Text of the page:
No judgment yet on Sony; evidence awaited

Updated: 2014-12-23 03:17

By ZHANG YUNBI(China Daily)

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As Washington continues to lobby China to put more pressure on Pyongyang, Beijing clearly stated its opposition to any form of cyberattack but has yet to make a final judgment regarding the hacking of US-based Sony Pictures Entertainment.

There may be a number of possible technical explanations behind the attack, experts said, and it is still too early for Beijing to form any conclusion before Washington provides tangible evidence.

US Secretary of State John Kerry briefed Foreign Minister Wang Yi on Washington's viewpoints about the cyberattack in a telephone conversation on Sunday.

China "opposes any manner of cyberattacks and cyberterrorism", the minister said, and added that Beijing is also "opposed to any country or any individual that launches cyberattacks via facilities in another country".

US media speculated last week that hackers could have taken advantage of the greater bandwidth in China to launch their attack.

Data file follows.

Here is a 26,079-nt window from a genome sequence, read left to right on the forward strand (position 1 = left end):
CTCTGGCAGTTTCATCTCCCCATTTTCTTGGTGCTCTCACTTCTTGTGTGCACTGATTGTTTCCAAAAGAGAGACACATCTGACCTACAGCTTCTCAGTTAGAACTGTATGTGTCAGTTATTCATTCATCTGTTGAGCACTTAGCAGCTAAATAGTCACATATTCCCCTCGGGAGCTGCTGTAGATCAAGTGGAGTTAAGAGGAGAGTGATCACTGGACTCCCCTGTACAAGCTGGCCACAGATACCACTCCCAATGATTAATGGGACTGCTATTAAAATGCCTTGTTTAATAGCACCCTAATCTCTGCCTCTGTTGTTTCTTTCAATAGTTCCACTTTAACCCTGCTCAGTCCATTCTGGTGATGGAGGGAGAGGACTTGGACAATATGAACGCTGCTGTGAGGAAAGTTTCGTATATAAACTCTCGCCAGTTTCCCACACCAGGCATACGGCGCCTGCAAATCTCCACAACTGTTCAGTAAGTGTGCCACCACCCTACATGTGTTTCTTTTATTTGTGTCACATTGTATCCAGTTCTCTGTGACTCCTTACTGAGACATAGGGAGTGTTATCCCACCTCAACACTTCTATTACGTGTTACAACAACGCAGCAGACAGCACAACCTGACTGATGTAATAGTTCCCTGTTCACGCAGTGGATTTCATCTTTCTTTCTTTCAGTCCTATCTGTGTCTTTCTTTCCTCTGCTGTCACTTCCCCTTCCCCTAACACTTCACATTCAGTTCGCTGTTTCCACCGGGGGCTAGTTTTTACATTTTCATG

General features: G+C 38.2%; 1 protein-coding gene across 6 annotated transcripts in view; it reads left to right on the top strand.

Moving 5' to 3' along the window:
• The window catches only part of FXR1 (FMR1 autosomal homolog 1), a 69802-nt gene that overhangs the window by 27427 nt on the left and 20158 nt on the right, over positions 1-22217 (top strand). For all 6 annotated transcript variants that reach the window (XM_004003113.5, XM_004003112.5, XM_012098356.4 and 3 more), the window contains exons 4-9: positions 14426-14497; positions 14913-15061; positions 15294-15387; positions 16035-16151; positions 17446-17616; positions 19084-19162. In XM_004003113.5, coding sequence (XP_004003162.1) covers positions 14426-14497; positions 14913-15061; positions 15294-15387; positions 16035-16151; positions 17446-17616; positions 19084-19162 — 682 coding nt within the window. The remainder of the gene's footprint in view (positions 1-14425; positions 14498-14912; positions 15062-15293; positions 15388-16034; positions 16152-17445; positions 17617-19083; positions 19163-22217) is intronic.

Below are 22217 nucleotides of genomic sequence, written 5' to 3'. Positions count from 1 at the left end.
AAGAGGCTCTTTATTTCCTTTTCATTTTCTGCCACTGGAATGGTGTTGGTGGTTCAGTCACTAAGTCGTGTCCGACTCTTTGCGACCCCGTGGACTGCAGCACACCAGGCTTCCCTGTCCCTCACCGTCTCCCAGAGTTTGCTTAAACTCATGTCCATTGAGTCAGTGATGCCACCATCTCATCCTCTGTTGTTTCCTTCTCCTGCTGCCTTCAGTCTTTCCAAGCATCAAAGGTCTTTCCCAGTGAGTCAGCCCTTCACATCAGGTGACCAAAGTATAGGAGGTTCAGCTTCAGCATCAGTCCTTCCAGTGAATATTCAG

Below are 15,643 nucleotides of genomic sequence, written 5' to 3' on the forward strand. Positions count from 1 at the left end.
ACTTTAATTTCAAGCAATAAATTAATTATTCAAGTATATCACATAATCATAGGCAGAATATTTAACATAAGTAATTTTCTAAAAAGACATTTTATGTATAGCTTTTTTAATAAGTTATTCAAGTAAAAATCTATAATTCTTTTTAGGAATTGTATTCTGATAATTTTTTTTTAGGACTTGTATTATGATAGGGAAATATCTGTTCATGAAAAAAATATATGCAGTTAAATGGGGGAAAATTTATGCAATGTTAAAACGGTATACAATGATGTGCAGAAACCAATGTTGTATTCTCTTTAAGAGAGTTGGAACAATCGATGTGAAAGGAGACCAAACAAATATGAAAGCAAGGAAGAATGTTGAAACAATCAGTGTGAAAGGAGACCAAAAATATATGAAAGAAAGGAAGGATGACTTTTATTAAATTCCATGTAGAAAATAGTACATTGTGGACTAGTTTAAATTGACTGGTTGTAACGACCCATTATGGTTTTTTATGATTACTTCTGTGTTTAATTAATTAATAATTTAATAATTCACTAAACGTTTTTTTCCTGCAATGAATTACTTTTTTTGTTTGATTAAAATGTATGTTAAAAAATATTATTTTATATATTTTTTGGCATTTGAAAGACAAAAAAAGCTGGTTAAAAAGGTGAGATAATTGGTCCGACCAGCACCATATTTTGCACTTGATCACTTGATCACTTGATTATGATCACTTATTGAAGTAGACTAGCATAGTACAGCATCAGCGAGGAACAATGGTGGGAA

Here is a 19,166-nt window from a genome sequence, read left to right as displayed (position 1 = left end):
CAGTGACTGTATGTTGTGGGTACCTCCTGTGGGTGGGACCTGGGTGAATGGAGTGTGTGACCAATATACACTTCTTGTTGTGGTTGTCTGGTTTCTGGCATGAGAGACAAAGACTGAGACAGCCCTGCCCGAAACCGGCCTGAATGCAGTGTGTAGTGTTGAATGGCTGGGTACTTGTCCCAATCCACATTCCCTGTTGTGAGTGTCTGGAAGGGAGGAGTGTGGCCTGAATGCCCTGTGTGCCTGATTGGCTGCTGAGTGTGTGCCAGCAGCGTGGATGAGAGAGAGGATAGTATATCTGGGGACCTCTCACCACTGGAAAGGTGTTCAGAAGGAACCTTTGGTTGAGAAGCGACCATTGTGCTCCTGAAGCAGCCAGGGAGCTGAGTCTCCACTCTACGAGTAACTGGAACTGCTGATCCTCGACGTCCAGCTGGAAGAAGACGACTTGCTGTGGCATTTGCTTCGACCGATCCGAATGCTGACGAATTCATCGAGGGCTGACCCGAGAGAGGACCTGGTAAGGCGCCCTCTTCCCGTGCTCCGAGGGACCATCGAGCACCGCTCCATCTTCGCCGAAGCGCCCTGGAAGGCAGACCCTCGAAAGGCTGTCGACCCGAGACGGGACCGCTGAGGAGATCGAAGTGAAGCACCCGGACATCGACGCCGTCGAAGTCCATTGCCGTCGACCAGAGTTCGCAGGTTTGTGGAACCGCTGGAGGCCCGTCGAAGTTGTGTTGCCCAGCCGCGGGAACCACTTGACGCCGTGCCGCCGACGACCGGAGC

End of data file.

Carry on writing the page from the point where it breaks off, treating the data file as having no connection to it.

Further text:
"China is willing to embark on constructive cooperation with the international community to safeguard the peace and security of cyberspace on the basis of mutual respect and mutual trust," Foreign Ministry spokeswoman Hua Chunying said in Beijing on Monday.

The US Federal Bureau of Investigation claimed on Friday that investigators had found what it called "enough information" to conclude that the Democratic People's Republic of Korea was "responsible" for the attack.

Zuo Xiaodong, vice-president of China Information Security Research Institute, said Washington's decision to make public its accusations without offering any tangible evidence "may run against the spirit of science".

"As for servers of a private business, which are usually more vulnerable than governmental ones, the hacking may have been done by hackers acting on their own rather than a cyber army," Zuo said.

Earlier this month, Sony decided to cancel the scheduled Thursday release of the comedy movie The Interview, which depicts an assassination attempt on Kim Jong Un, leader of the DPRK.

In November, hackers accessed the Sony computer system and released some of the stolen data. The hackers threatened to disclose more Sony data if it went ahead with the movie's release.

US President Barack Obama said in a CNN interview aired on Sunday that he regards the hacking as an "act of cyber vandalism" rather than an "act of war," while reiterating the US will respond proportionately.